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Thread: Patronage and the war in Afghanistan

  1. #1
    Council Member Fuchs's Avatar
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    May 2008

    Default Patronage and the war in Afghanistan

    The idea that Afghanistan was on its way to democracy or republic
    has faded away. It has become obvious that Karzai is focusing on maintaining
    power for him and his corrupt clique, not much unlike Putin.
    A democracy without democrats or republic without republicans.

    A piece of paper with letters on it is only as powerful as much power the
    people lend to it. Its powerful if people obey the letters, and just a piece of
    cellulose if not. To call it "constitution" doesn't change this and never did,

    So what they're having in Afghanistan and Russia as well as many other
    countries is the system that's competing with democracies: No matter what
    it's officially like, in reality it's a patronage-based system.
    Students of history recall such systems from the ancient Roman Republic;
    powerful patrician patriarchs were heading an extended familia including
    many ordinary citizen, who gave followership (especially politically) in
    exchange for protection. The patriarch was their lawyer, lobbyist and
    sometimes also their bank.
    It wasn't very different in Germanic tribes, where leaders formed group of
    people following them and getting advantages (such as spoils of war) in return.

    ISAF and other Westerners were working a lot along multiple fictions in
    Afghanistan. One being the fiction of a republic. The people knew there was
    none, and it was all about patronage. The people in power extracted wealth
    (for the time being mostly from the naive foreigners and drugs) and this
    wealth did to some degree trickle down in exchange for followership. The
    way to government services was followership, not going to court or waiting
    for government turning competent AND altruistic.

    The foreigners were not meant to provide a patronage parallel to the
    government, for they were supposed to support the government, to stabilise
    it. This kept them from gaining followership they wanted; even if only
    followership for their cause. They could buy some followership temporarily,
    but they're astonishingly incompetent in followership politics. They can tell
    you a lot about elections and parties which are mere tools of the patronage
    systems, but have no clue about patronage.
    Maybe ISAF lacked enough South Italians and Greeks.
    (excerpt; the rest is of no use here)

  2. #2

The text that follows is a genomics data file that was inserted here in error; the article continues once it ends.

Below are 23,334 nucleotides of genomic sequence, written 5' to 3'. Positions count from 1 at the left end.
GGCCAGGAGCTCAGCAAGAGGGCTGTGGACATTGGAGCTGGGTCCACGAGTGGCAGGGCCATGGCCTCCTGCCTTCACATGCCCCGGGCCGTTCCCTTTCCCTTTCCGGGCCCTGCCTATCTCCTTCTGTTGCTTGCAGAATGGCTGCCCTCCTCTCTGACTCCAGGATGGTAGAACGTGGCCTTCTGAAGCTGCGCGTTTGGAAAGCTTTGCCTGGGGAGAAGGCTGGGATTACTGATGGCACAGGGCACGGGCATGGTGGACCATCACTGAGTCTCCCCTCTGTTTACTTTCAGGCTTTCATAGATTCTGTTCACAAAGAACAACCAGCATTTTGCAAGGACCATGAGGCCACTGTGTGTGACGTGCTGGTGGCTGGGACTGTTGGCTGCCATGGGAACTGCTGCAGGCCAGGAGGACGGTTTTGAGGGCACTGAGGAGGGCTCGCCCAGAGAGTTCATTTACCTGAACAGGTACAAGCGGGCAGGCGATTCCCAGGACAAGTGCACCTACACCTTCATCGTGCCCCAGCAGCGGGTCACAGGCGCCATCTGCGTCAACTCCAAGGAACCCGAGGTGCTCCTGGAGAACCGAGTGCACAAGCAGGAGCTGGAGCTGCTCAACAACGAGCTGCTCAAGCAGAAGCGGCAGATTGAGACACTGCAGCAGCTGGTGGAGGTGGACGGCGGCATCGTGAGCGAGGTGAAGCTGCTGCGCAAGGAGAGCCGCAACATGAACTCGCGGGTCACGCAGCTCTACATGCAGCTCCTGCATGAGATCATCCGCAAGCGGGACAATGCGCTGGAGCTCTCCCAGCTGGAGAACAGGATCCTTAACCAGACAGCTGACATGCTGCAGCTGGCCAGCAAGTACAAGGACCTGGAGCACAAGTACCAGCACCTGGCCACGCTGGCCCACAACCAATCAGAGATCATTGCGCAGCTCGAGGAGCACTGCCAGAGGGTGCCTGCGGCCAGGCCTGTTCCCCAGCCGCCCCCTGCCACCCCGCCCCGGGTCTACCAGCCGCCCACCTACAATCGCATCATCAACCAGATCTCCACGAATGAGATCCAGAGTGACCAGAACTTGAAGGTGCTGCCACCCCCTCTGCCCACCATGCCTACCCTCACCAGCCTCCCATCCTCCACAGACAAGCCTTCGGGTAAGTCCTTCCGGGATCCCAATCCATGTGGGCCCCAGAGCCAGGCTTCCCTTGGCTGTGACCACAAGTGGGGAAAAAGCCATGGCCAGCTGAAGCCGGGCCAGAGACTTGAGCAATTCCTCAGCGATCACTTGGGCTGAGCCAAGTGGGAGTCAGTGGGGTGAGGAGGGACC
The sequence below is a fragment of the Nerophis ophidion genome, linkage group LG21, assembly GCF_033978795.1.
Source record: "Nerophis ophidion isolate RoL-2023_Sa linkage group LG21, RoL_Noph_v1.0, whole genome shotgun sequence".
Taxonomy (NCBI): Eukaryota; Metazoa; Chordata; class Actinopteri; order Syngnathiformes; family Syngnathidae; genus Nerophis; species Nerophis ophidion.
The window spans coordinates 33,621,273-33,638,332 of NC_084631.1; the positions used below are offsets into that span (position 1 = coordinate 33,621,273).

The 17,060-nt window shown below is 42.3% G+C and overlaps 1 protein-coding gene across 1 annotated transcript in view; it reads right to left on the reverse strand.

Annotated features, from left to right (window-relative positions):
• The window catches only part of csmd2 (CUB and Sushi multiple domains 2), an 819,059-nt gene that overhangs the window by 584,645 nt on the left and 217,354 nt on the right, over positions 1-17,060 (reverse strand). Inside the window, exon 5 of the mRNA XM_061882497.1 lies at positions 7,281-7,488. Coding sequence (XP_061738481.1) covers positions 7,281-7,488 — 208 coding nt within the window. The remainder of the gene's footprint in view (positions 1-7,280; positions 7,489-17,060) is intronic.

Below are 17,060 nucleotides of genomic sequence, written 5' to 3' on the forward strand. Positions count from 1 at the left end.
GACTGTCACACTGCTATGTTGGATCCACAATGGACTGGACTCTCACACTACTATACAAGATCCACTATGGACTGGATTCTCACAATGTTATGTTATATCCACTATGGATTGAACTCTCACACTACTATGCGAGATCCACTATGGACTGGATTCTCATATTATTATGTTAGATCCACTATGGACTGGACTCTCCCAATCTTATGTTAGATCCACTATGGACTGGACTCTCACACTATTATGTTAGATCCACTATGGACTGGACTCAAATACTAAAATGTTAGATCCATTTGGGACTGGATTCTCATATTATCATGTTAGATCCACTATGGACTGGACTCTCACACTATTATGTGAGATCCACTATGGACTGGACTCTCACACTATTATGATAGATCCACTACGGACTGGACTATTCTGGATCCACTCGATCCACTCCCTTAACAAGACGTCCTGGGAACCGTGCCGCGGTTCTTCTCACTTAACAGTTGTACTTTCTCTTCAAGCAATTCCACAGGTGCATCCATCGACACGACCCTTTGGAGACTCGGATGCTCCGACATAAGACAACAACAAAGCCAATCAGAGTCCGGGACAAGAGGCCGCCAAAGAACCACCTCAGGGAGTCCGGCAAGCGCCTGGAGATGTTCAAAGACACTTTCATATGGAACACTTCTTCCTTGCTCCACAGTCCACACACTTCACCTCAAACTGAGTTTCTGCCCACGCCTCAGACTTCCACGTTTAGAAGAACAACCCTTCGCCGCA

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    Nov 2011

    Default Aid as a contributor to Patronage and Disorder?

    The following article could be entered into a variety of threads here based on the intense pro-and-con discussions regarding the merits of developmental aid within the context of stability operations:

    Much US aid over the last decade was spent in the middle of war, the ultimate breakdown of the rule of law. Half of the increase in aid in the seven years following Bush's announcement went to Afghanistan, Iraq and Pakistan. Another fifth went to other violent, corrupt or autocratic places where "nation-building" also had little chance of succeeding, such as Colombia, the Democratic Republic of the Congo and Ethiopia.

    The "failed states" mandate put USAid on an untenable defensive. It tried to keep the failures secret, which only called more attention to the inevitable leaks. Human Rights Watch documented that the Ethiopian dictator Meles Zenawi manipulated American aid to starve supporters of the democratic opposition. A 64-mile stretch of road from Gardez to Khost in Afghanistan was shoddily constructed and is still incomplete after three years of construction. As of May 2011, the project was expected to cost $176m, two and a half times the initial budget. As with most wartime aid, much money went to security – including to a local warlord linked to the insurgents – which did not prevent 108 roadside bombs that killed 19 workers. Another 2010 report found aid flying out of Kabul in suitcases. A 2009 audit of a USAid project in Iraq found that some of the money got diverted to anti-American insurgents.

  3. #3
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    Nov 2011

    Default There are successes, the article suggests focusing on those....

    The article also discusses success stories as defined by the author, the point being that systems with slightly better governance, or more purely humanitarian aid such as medical aid, is more likely to "take" and less likely to support patronage or misuse overtly.

    If stability operations are going to be important in the future for all NATO countries then we should examine this stuff in a more intellectually rigorous fashion, IMO.

    Difficult to do, I know, because metrics are always tough to guage when we are talking about any attempts at social engineering, or steering any human activity really.

  4. #4
    Council Member Dayuhan's Avatar
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    May 2009
    Latitude 17° 5' 11N, Longitude 120° 54' 24E, altitude 1499m. Right where I want to be.


    So Afghans govern like Afghans, and the political culture didn't change because we said it should. Who could possibly have expected that?
    “The whole aim of practical politics is to keep the populace alarmed (and hence clamorous to be led to safety) by menacing it with an endless series of hobgoblins, all of them imaginary”

    H.L. Mencken

  5. #5
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    Oct 2005


    Karzai’s Office Gets Bags Full Of C.I.A. Cash

    Moreover, there is little evidence that the payments bought the influence the C.I.A. sought. Instead, some American officials said, the cash has fueled corruption and empowered warlords, undermining Washington’s exit strategy from Afghanistan.

    “The biggest source of corruption in Afghanistan,” one American official said, “was the United States.”
    I guess if we can't figure anything else out, or simply lack the skill to do so, we throw more money at the problem and in the meantime we're furloughing our air traffic controllers? We spend millions on government oversight that doesn't work.

  6. #6
    Council Member jcustis's Avatar
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    Mar 2006